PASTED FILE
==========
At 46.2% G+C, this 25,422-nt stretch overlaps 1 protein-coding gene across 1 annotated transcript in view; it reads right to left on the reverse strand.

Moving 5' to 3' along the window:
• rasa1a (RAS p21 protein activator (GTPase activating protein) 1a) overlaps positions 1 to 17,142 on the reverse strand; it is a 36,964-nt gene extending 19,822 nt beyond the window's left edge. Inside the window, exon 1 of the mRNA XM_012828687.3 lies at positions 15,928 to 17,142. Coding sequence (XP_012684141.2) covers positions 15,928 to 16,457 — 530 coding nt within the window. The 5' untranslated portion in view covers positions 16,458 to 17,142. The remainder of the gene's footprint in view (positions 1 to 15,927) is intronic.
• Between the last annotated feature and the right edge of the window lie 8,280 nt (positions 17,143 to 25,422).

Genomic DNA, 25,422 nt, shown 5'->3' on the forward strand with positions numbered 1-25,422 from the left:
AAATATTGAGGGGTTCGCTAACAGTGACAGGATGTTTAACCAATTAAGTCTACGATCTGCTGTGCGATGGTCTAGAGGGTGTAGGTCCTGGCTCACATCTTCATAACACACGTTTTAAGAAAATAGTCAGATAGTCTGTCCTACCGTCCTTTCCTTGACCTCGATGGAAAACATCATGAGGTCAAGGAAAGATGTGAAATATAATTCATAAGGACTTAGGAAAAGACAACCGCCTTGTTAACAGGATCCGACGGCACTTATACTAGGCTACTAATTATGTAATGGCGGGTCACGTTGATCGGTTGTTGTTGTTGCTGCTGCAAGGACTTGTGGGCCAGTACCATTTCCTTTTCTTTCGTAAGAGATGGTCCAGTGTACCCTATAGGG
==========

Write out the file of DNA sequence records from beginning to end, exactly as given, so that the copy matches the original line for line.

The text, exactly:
At 46.2% G+C, this 25,422-nt stretch overlaps 1 protein-coding gene across 1 annotated transcript in view; it reads right to left on the reverse strand.

Moving 5' to 3' along the window:
• rasa1a (RAS p21 protein activator (GTPase activating protein) 1a) overlaps positions 1 to 17,142 on the reverse strand; it is a 36,964-nt gene extending 19,822 nt beyond the window's left edge. Inside the window, exon 1 of the mRNA XM_012828687.3 lies at positions 15,928 to 17,142. Coding sequence (XP_012684141.2) covers positions 15,928 to 16,457 — 530 coding nt within the window. The 5' untranslated portion in view covers positions 16,458 to 17,142. The remainder of the gene's footprint in view (positions 1 to 15,927) is intronic.
• Between the last annotated feature and the right edge of the window lie 8,280 nt (positions 17,143 to 25,422).

Genomic DNA, 25,422 nt, shown 5'->3' on the forward strand with positions numbered 1-25,422 from the left:
AAATATTGAGGGGTTCGCTAACAGTGACAGGATGTTTAACCAATTAAGTCTACGATCTGCTGTGCGATGGTCTAGAGGGTGTAGGTCCTGGCTCACATCTTCATAACACACGTTTTAAGAAAATAGTCAGATAGTCTGTCCTACCGTCCTTTCCTTGACCTCGATGGAAAACATCATGAGGTCAAGGAAAGATGTGAAATATAATTCATAAGGACTTAGGAAAAGACAACCGCCTTGTTAACAGGATCCGACGGCACTTATACTAGGCTACTAATTATGTAATGGCGGGTCACGTTGATCGGTTGTTGTTGTTGCTGCTGCAAGGACTTGTGGGCCAGTACCATTTCCTTTTCTTTCGTAAGAGATGGTCCAGTGTACCCTATAGGG